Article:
But basically, our field is a field that's the next great 500-year idea after the printing press, and so we should all be properly concerned that something quite different; and that is, we have to be concerned with how the entire bulk of humanity is going to respond and deal with the things that we do, so it's extremely interesting to consider the 80 here that are outer-motivated and basically practical, and a fair amount is known about this 80. In the past, I've used the term "voting," but this group does not go to the polls to vote on the things they believe in. It takes them a long time to change what they believe in. The way they do it is kind of interesting, and it's a kind of a consensus that's gradual. It's a seething kind of consensus, and it has many of the same characteristics as a model of a forest fire.
So I have a little particle system here, and the percentage of trees to the percentage of clearing here is just 50-50, so if I say, "okay, let's see if we can spread the fire throughout the forest here," with 50 -- sorry, I didn't initialize that. Let's try it again; here's 50. Surprisingly, it doesn't... let's try it again. Let's try... 50, 60, let's say. The thing about the 60 is people who are almost ready to agree, people who are essentially there, so 10 more spreads better. I'll try another one. Each time, the placement is random, so you get a slightly different behavior... So that's about what you get... It burns itself out. So if you go up to, like 66 or so, 67, 66...
So in these contagion models, you can think of it as in spreading memes, if you will, roughly 23 of this 80 has to pretty much be there before you can get them to agree and do something, 'cause they just won't do it unless everybody else is doing it. This model works really great for even weird things like wearing baseball caps backwards and girls showing their belly buttons. If you trace the girls showing their belly buttons over the years, you'll see how gradual this change was until suddenly it was okay, and the thing is if it's okay now, it was always okay, so what's the problem? Well, the problem was that this group generally didn't think it was okay. It wasn't okay until about 2/3 of them thought it was okay, then all of a sudden, it's okay.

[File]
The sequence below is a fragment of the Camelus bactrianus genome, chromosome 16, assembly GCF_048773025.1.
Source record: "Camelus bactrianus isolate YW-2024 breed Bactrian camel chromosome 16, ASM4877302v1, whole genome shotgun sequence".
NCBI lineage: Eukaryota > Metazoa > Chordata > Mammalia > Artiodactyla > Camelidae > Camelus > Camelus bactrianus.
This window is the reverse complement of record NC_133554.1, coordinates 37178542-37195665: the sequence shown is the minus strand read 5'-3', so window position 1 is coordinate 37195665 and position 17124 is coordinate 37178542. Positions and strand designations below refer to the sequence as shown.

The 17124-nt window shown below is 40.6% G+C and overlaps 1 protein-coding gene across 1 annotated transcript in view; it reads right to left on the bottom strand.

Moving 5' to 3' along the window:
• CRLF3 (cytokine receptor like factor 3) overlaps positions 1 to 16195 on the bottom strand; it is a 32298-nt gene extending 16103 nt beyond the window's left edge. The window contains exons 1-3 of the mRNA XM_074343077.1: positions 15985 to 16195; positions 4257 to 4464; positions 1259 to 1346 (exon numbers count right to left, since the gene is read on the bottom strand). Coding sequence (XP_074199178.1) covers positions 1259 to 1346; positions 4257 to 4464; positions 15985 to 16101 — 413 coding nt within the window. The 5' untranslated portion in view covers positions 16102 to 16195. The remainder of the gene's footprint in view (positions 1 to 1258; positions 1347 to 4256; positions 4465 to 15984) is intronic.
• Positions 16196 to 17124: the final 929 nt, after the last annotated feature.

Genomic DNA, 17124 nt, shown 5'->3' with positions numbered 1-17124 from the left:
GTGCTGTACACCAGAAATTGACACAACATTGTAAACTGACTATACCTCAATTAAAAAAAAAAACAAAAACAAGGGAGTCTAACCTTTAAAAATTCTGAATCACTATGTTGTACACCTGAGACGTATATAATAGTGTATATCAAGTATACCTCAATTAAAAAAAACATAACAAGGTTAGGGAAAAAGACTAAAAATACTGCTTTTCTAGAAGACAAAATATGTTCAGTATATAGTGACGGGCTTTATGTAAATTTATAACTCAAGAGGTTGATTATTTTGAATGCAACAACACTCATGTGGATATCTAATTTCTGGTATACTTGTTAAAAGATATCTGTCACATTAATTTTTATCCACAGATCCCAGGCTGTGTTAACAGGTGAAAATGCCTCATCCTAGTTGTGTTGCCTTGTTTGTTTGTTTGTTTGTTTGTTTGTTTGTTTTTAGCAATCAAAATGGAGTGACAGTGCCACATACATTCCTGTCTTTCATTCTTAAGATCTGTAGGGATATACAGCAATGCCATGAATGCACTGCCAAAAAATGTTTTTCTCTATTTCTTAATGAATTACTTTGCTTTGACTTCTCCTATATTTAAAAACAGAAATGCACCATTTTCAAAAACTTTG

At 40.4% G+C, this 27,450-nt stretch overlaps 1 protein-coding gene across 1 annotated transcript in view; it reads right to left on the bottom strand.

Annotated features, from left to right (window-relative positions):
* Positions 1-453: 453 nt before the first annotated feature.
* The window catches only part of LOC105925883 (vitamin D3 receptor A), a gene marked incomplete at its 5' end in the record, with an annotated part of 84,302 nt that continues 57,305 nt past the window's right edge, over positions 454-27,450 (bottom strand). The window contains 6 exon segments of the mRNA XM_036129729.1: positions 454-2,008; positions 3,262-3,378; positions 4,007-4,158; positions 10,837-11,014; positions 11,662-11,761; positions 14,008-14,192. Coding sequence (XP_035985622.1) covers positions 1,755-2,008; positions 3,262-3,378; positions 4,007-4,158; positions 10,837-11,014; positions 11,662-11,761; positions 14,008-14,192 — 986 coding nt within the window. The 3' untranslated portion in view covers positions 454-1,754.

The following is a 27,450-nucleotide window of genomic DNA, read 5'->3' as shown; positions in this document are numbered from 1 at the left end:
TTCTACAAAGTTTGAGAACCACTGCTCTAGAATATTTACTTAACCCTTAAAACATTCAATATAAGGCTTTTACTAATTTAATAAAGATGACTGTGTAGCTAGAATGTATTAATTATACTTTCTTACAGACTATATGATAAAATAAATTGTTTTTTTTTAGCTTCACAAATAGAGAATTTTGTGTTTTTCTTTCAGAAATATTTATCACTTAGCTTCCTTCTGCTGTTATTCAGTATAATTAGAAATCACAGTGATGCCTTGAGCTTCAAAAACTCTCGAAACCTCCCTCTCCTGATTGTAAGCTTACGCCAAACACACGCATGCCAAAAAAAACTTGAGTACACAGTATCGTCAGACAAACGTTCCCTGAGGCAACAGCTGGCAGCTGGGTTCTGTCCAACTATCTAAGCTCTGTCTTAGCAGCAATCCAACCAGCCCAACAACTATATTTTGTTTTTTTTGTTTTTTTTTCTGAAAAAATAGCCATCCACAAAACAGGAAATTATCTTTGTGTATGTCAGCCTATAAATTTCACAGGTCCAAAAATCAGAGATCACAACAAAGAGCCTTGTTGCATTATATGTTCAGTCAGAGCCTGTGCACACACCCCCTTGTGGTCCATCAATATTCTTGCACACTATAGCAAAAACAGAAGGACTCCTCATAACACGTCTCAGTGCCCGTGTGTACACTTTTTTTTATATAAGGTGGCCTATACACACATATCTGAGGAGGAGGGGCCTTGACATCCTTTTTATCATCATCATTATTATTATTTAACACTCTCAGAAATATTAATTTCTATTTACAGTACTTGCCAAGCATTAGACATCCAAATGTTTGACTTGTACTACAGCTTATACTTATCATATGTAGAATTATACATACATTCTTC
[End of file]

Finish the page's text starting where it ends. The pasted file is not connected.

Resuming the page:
So if you're trying to reform education or you're trying to get a group of people to understand new object-oriented programming, or any other new kind of thing that comes along, you get this incredible disparity, which, in computing, there are many, many instances of roughly 30-year lags from when an idea was really proved out to when it gets generally accepted, and nobody knows whether this 30 years actually means anything or not, but it's interesting to look at the case of UNIX and all of its different adventures over the years, and finally being accepted, even though it has a basically late-60s architecture, which is better than the architecture of some of the operating systems that are around [laughter] but still, it's a fairly old architecture. So I'm desperately trying to hold on to the line?? until at least 2007 or 2008, because quite a bit of the work at PARC peaked 30 years ago, in those days, and I'm curious to see whether those ideas will actually be accept! ed. However, if you look at an extreme case, Doug Englebart, who had some of the best ideas ever, I think he was on a different plane, his ideas are now getting closer and closer to being 40 years old in their articulate expression, and most people still don't understand what it was that he was trying to do.